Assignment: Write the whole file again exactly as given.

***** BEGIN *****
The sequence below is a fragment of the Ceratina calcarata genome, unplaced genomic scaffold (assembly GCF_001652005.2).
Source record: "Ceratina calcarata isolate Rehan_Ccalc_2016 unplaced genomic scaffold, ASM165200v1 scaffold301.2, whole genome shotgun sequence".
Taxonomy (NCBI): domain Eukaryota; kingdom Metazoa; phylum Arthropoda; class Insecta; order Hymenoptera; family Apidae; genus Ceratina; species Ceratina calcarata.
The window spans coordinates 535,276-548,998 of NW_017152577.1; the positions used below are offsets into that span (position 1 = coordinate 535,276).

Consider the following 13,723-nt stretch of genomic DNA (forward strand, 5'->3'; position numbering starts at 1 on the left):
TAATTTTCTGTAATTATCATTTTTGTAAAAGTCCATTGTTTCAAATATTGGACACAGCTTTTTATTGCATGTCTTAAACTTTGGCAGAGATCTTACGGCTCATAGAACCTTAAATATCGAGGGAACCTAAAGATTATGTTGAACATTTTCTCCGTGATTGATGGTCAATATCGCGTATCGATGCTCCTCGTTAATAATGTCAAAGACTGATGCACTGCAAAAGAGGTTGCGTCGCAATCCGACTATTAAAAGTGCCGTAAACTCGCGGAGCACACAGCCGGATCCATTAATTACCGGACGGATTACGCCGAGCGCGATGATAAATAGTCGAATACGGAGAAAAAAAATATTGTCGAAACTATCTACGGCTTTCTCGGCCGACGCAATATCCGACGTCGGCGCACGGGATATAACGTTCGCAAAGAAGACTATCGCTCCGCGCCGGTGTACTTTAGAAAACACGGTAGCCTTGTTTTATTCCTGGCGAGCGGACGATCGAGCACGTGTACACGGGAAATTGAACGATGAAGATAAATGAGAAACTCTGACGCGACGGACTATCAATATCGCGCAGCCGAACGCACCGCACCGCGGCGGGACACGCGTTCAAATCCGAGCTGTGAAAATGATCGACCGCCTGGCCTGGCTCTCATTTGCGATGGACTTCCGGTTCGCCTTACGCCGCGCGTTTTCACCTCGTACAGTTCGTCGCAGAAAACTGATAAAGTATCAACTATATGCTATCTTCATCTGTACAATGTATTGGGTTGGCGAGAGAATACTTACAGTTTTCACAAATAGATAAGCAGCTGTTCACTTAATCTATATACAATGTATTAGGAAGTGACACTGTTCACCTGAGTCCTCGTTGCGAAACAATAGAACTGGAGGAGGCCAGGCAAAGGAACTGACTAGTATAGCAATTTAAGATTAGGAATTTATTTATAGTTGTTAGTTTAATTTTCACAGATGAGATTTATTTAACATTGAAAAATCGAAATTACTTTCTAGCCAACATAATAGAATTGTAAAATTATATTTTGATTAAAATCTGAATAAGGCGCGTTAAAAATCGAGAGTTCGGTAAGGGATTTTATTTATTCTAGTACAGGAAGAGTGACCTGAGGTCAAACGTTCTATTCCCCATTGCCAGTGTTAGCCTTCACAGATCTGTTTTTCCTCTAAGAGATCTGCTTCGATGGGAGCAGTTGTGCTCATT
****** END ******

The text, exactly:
The sequence below is a fragment of the Ceratina calcarata genome, unplaced genomic scaffold (assembly GCF_001652005.2).
Source record: "Ceratina calcarata isolate Rehan_Ccalc_2016 unplaced genomic scaffold, ASM165200v1 scaffold301.2, whole genome shotgun sequence".
Taxonomy (NCBI): domain Eukaryota; kingdom Metazoa; phylum Arthropoda; class Insecta; order Hymenoptera; family Apidae; genus Ceratina; species Ceratina calcarata.
The window spans coordinates 535,276-548,998 of NW_017152577.1; the positions used below are offsets into that span (position 1 = coordinate 535,276).

Consider the following 13,723-nt stretch of genomic DNA (forward strand, 5'->3'; position numbering starts at 1 on the left):
TAATTTTCTGTAATTATCATTTTTGTAAAAGTCCATTGTTTCAAATATTGGACACAGCTTTTTATTGCATGTCTTAAACTTTGGCAGAGATCTTACGGCTCATAGAACCTTAAATATCGAGGGAACCTAAAGATTATGTTGAACATTTTCTCCGTGATTGATGGTCAATATCGCGTATCGATGCTCCTCGTTAATAATGTCAAAGACTGATGCACTGCAAAAGAGGTTGCGTCGCAATCCGACTATTAAAAGTGCCGTAAACTCGCGGAGCACACAGCCGGATCCATTAATTACCGGACGGATTACGCCGAGCGCGATGATAAATAGTCGAATACGGAGAAAAAAAATATTGTCGAAACTATCTACGGCTTTCTCGGCCGACGCAATATCCGACGTCGGCGCACGGGATATAACGTTCGCAAAGAAGACTATCGCTCCGCGCCGGTGTACTTTAGAAAACACGGTAGCCTTGTTTTATTCCTGGCGAGCGGACGATCGAGCACGTGTACACGGGAAATTGAACGATGAAGATAAATGAGAAACTCTGACGCGACGGACTATCAATATCGCGCAGCCGAACGCACCGCACCGCGGCGGGACACGCGTTCAAATCCGAGCTGTGAAAATGATCGACCGCCTGGCCTGGCTCTCATTTGCGATGGACTTCCGGTTCGCCTTACGCCGCGCGTTTTCACCTCGTACAGTTCGTCGCAGAAAACTGATAAAGTATCAACTATATGCTATCTTCATCTGTACAATGTATTGGGTTGGCGAGAGAATACTTACAGTTTTCACAAATAGATAAGCAGCTGTTCACTTAATCTATATACAATGTATTAGGAAGTGACACTGTTCACCTGAGTCCTCGTTGCGAAACAATAGAACTGGAGGAGGCCAGGCAAAGGAACTGACTAGTATAGCAATTTAAGATTAGGAATTTATTTATAGTTGTTAGTTTAATTTTCACAGATGAGATTTATTTAACATTGAAAAATCGAAATTACTTTCTAGCCAACATAATAGAATTGTAAAATTATATTTTGATTAAAATCTGAATAAGGCGCGTTAAAAATCGAGAGTTCGGTAAGGGATTTTATTTATTCTAGTACAGGAAGAGTGACCTGAGGTCAAACGTTCTATTCCCCATTGCCAGTGTTAGCCTTCACAGATCTGTTTTTCCTCTAAGAGATCTGCTTCGATGGGAGCAGTTGTGCTCATT